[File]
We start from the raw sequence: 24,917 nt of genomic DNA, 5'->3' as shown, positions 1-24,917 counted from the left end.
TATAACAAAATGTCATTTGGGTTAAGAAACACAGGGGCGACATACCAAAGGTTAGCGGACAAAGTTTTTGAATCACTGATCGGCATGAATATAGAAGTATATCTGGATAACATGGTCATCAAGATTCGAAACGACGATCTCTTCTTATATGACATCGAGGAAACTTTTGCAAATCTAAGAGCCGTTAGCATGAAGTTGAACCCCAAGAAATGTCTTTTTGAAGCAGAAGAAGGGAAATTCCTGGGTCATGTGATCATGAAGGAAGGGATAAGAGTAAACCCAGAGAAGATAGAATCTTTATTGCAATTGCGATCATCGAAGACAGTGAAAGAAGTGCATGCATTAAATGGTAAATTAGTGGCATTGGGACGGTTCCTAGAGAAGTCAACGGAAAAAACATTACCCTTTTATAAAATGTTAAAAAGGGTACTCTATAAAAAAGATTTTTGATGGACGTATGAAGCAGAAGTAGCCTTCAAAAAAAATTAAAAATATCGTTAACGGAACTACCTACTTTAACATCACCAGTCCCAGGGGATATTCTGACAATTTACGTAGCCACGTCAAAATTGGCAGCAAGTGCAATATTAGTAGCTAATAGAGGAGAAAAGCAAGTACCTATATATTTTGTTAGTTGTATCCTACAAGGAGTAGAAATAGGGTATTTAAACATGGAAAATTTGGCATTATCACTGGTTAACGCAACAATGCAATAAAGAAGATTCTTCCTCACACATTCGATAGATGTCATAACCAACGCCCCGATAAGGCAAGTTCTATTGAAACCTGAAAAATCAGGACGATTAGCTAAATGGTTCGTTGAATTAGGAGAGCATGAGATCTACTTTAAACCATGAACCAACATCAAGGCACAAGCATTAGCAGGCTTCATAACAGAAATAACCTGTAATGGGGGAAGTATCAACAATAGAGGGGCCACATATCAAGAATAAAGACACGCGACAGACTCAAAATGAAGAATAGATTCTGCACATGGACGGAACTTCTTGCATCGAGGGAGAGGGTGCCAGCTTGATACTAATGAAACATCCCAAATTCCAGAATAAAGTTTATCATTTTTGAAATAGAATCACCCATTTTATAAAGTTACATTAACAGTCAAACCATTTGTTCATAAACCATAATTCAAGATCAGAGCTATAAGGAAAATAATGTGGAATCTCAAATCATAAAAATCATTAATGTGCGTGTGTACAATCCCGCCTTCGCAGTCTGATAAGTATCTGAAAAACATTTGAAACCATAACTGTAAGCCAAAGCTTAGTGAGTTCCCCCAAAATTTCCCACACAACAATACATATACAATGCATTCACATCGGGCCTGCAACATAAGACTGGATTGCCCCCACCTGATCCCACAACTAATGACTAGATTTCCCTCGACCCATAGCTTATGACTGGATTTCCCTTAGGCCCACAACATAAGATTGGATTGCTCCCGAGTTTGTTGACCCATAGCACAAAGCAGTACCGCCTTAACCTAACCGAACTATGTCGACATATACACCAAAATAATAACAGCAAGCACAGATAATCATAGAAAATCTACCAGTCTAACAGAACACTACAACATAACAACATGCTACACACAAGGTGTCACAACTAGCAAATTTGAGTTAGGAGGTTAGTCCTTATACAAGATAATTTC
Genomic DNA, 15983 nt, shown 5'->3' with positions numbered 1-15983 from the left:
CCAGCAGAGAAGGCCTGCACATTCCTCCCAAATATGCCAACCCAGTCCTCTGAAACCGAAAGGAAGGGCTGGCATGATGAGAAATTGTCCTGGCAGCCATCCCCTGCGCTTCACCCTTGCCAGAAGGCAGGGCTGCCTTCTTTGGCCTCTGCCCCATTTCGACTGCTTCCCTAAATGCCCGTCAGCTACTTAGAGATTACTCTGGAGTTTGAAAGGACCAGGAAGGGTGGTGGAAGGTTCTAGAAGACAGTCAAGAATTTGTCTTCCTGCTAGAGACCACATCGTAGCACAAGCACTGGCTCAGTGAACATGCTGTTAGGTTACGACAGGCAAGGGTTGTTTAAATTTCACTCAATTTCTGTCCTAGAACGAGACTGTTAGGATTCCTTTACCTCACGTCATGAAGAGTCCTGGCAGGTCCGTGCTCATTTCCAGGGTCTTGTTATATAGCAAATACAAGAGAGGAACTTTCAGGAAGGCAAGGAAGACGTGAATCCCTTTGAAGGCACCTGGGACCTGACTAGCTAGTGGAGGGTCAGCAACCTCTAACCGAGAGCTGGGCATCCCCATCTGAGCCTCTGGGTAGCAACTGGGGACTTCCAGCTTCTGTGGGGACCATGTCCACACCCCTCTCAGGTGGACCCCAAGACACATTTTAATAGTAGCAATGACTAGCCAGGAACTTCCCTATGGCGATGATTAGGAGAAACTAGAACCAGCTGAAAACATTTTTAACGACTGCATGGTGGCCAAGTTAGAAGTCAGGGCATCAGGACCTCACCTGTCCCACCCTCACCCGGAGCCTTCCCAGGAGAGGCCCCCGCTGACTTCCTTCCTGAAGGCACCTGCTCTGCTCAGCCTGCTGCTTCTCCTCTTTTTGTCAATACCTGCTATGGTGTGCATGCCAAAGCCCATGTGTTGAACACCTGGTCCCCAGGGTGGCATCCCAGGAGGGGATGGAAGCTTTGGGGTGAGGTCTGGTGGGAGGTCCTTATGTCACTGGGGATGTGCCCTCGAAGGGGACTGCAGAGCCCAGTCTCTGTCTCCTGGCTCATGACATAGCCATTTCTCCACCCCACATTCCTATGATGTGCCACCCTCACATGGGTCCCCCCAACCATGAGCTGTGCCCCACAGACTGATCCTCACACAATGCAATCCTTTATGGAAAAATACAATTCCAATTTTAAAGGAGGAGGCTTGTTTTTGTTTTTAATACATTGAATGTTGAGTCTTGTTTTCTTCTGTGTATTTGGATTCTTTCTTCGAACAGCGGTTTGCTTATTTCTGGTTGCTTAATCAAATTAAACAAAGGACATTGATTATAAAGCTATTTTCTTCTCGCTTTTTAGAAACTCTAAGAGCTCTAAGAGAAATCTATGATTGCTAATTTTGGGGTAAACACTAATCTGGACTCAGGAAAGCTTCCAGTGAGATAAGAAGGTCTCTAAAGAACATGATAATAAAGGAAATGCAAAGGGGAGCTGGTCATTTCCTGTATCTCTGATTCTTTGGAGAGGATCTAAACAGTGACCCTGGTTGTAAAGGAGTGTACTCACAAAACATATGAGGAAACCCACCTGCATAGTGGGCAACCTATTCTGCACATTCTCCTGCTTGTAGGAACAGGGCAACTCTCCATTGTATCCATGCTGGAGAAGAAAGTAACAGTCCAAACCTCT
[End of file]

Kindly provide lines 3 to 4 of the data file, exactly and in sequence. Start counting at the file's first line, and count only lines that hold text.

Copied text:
Genomic DNA, 15983 nt, shown 5'->3' with positions numbered 1-15983 from the left:
CCAGCAGAGAAGGCCTGCACATTCCTCCCAAATATGCCAACCCAGTCCTCTGAAACCGAAAGGAAGGGCTGGCATGATGAGAAATTGTCCTGGCAGCCATCCCCTGCGCTTCACCCTTGCCAGAAGGCAGGGCTGCCTTCTTTGGCCTCTGCCCCATTTCGACTGCTTCCCTAAATGCCCGTCAGCTACTTAGAGATTACTCTGGAGTTTGAAAGGACCAGGAAGGGTGGTGGAAGGTTCTAGAAGACAGTCAAGAATTTGTCTTCCTGCTAGAGACCACATCGTAGCACAAGCACTGGCTCAGTGAACATGCTGTTAGGTTACGACAGGCAAGGGTTGTTTAAATTTCACTCAATTTCTGTCCTAGAACGAGACTGTTAGGATTCCTTTACCTCACGTCATGAAGAGTCCTGGCAGGTCCGTGCTCATTTCCAGGGTCTTGTTATATAGCAAATACAAGAGAGGAACTTTCAGGAAGGCAAGGAAGACGTGAATCCCTTTGAAGGCACCTGGGACCTGACTAGCTAGTGGAGGGTCAGCAACCTCTAACCGAGAGCTGGGCATCCCCATCTGAGCCTCTGGGTAGCAACTGGGGACTTCCAGCTTCTGTGGGGACCATGTCCACACCCCTCTCAGGTGGACCCCAAGACACATTTTAATAGTAGCAATGACTAGCCAGGAACTTCCCTATGGCGATGATTAGGAGAAACTAGAACCAGCTGAAAACATTTTTAACGACTGCATGGTGGCCAAGTTAGAAGTCAGGGCATCAGGACCTCACCTGTCCCACCCTCACCCGGAGCCTTCCCAGGAGAGGCCCCCGCTGACTTCCTTCCTGAAGGCACCTGCTCTGCTCAGCCTGCTGCTTCTCCTCTTTTTGTCAATACCTGCTATGGTGTGCATGCCAAAGCCCATGTGTTGAACACCTGGTCCCCAGGGTGGCATCCCAGGAGGGGATGGAAGCTTTGGGGTGAGGTCTGGTGGGAGGTCCTTATGTCACTGGGGATGTGCCCTCGAAGGGGACTGCAGAGCCCAGTCTCTGTCTCCTGGCTCATGACATAGCCATTTCTCCACCCCACATTCCTATGATGTGCCACCCTCACATGGGTCCCCCCAACCATGAGCTGTGCCCCACAGACTGATCCTCACACAATGCAATCCTTTATGGAAAAATACAATTCCAATTTTAAAGGAGGAGGCTTGTTTTTGTTTTTAATACATTGAATGTTGAGTCTTGTTTTCTTCTGTGTATTTGGATTCTTTCTTCGAACAGCGGTTTGCTTATTTCTGGTTGCTTAATCAAATTAAACAAAGGACATTGATTATAAAGCTATTTTCTTCTCGCTTTTTAGAAACTCTAAGAGCTCTAAGAGAAATCTATGATTGCTAATTTTGGGGTAAACACTAATCTGGACTCAGGAAAGCTTCCAGTGAGATAAGAAGGTCTCTAAAGAACATGATAATAAAGGAAATGCAAAGGGGAGCTGGTCATTTCCTGTATCTCTGATTCTTTGGAGAGGATCTAAACAGTGACCCTGGTTGTAAAGGAGTGTACTCACAAAACATATGAGGAAACCCACCTGCATAGTGGGCAACCTATTCTGCACATTCTCCTGCTTGTAGGAACAGGGCAACTCTCCATTGTATCCATGCTGGAGAAGAAAGTAACAGTCCAAACCTCT